Where will the world's next Zika, West Nile or dengue virus come from?

January 4, 2019 , UC Davis
This map, Fig. 4 in the study in Nature Communications, shows the geographical distribution of predicted flaviviral host richness. A) Yellow fever virus (YFV) and Zika virus (ZIKV). B) West Nile virus (WNV), St. Louis encephalitis virus (SLEV) and Usutu virus (USUV). C) Tickborne encephalitis virus (TBEV). D) Rio Bravo virus (RBV), Entebbe bat virus (ENTV) and Dakar bat virus (DBV). E) Dengue virus (DENV). F) Japanese encephalitis virus (JEV). Maps were generated using data from International Union for Conservation of Nature, BirdLife International and NatureServe. Credit: UC Davis

After collecting data and comparing it with every known mammal and bird species on Earth, scientists from the University of California, Davis, have identified wildlife species that are the most likely to host flaviviruses such as Zika, West Nile, dengue and yellow fever. Flaviviruses are known to cause major epidemics and widespread illness and death throughout the world.

The resulting "hot spot" maps show regions of the world with high diversity of potential wildlife hosts of flaviviruses—viruses mostly spread by mosquitoes and ticks. These include regions where flaviviruses have not been detected but that have wildlife species with the potential to harbor them.

The information provides scientists and with a road map for disease detection and surveillance efforts.

"Tomorrow, if there's an outbreak anywhere in the world, we now know which wildlife species are most likely to be infected in addition to humans," said lead author Pranav Pandit, a postdoctoral scholar with the UC Davis One Health Institute's EpiCenter for Disease Dynamics in the School of Veterinary Medicine.

Predicting potential hosts

The findings are reported in a recent study published in the journal Nature Communications.

Recently Zika virus emerged and continues to circulate in South America and Southeast Asia. The study predicts potential wildlife hosts in these regions with the ability to maintain Zika virus transmission in nature.

A red-tailed guenon in Bwindi Impenetrable Forest region in Uganda chews on a rope coated in jam, which is a noninvasive saliva sampling technique developed by UC Davis researchers. But flaviviruses are found in the blood and can be difficult to detect in wildlife. Credit: T. Smiley Evans/UC Davis

There is also rising concern that Japanese encephalitis virus will emerge and establish in Europe. The study identifies Europe as one of the regions with a high richness of potential Japanese encephalitis hosts, including many common .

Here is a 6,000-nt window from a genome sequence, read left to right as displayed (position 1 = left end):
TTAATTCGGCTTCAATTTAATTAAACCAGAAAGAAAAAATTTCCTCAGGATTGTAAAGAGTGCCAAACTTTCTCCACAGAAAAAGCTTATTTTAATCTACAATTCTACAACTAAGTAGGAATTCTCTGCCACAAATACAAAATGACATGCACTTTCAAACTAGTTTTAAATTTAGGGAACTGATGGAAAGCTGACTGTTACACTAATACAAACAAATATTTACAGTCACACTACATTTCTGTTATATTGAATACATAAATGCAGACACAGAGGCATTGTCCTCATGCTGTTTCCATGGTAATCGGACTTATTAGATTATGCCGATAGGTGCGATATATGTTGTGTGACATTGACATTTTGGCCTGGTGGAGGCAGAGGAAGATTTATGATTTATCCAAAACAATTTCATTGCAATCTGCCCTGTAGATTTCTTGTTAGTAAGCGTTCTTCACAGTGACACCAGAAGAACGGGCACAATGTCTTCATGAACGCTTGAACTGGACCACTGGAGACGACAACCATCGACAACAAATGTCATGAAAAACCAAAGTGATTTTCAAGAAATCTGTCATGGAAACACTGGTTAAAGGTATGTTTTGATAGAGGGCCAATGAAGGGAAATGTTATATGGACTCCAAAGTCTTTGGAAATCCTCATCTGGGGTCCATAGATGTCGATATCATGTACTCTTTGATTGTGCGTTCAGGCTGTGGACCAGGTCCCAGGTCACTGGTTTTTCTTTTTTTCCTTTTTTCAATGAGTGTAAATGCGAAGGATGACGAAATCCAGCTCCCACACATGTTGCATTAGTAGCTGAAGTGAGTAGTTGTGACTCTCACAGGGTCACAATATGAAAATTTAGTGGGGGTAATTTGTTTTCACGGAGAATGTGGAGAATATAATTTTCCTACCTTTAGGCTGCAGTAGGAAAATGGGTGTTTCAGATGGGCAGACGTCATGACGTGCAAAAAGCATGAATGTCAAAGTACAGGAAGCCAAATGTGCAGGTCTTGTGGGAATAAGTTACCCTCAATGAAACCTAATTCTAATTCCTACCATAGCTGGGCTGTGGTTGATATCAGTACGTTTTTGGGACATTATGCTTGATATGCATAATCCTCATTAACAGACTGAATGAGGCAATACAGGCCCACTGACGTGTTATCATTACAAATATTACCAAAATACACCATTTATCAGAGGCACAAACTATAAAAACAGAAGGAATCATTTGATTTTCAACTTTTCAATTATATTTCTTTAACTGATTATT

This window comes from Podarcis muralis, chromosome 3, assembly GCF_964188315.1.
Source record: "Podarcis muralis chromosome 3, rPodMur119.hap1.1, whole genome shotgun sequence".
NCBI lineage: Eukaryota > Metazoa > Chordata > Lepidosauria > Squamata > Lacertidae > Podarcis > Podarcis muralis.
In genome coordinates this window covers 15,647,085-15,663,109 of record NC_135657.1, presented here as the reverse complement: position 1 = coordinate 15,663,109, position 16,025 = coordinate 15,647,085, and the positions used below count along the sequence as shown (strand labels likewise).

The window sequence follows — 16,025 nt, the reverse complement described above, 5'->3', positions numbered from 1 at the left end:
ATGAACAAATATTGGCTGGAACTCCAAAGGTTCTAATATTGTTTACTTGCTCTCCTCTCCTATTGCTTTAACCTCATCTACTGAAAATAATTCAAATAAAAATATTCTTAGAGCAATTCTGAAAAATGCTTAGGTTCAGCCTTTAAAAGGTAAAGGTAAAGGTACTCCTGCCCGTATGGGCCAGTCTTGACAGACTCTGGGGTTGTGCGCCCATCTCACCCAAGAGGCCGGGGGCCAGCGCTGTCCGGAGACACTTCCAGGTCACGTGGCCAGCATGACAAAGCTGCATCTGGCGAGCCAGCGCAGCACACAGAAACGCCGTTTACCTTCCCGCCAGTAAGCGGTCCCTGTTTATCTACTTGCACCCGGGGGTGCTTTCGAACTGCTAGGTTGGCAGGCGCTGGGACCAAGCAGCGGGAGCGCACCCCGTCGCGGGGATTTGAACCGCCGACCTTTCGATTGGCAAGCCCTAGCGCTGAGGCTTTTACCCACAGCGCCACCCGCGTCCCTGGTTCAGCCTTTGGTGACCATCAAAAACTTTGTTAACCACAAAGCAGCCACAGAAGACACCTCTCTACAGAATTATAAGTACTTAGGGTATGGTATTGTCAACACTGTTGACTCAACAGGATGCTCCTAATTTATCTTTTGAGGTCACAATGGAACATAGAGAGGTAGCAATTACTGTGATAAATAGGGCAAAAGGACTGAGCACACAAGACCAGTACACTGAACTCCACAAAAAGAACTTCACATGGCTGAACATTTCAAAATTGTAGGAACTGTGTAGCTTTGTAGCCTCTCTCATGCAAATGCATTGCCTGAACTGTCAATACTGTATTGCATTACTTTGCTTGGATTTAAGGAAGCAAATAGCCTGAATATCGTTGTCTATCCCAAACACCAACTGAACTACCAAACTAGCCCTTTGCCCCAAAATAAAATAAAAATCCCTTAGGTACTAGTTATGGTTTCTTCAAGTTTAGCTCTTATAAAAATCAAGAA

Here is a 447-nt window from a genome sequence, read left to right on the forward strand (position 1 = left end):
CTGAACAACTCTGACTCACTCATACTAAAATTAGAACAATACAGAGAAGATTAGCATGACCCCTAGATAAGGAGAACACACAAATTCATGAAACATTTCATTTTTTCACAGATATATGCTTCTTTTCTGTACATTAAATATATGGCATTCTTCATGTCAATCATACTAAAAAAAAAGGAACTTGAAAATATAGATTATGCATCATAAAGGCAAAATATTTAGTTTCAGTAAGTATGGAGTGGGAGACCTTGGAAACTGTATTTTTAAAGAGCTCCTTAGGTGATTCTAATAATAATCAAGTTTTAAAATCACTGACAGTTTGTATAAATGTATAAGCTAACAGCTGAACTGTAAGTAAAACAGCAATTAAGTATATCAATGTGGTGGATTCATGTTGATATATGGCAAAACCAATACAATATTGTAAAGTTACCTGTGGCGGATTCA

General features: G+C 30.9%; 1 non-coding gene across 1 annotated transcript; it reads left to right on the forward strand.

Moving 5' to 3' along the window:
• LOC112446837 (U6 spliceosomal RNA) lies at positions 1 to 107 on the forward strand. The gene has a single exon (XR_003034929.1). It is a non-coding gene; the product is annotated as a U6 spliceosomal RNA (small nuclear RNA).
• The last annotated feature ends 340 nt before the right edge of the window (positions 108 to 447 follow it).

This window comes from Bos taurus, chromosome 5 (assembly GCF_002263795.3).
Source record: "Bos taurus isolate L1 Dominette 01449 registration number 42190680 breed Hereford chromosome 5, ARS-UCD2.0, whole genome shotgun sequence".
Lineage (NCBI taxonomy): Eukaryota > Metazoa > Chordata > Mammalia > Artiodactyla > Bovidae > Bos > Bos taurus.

For the study, researchers collected all the published data on that have tested positive for flaviviruses. They identified important traits, such as environmental and physiological features. Then they used a machine-learning model that considered the roughly 10,400 avian and 5,400 mammal species in order to identify the most likely species to host viruses.

The model predicted hundreds of previously unobserved host species. For example, it predicted 173 host species for dengue virus, of which 139 have not been previously recognized.

Helping humans and other primates

Co-leading author and UC Davis professor Christine Kreuder Johnson said the modeling work can help researchers identify which could be potential virus hosts. For example, the model indicated that primates are the main hosts of Zika and , but only nine of the 21 primate species predicted to be hosts have been detected with either of those viruses due to limited surveillance activities among these to date.

UC Davis One Health Institute scientists have established noninvasive sampling techniques for primates, such as collecting saliva from sticks and plants chewed by primates or from ropes coated with strawberry jam. But flaviviruses can be difficult to detect, especially in wildlife.

"We needed this modeling technique to help us understand the most likely hosts for these viruses in their ," said Johnson, director of the EpiCenter for Disease Dynamics. "That's important for both global health and wildlife conservation. Many of these primates are already endangered, and these diseases burden an already strained population."

More information: Pranav S. Pandit et al. Predicting wildlife reservoirs and global vulnerability to zoonotic Flaviviruses, Nature Communications (2018). DOI: 10.1038/s41467-018-07896-2

Provided by: UC Davis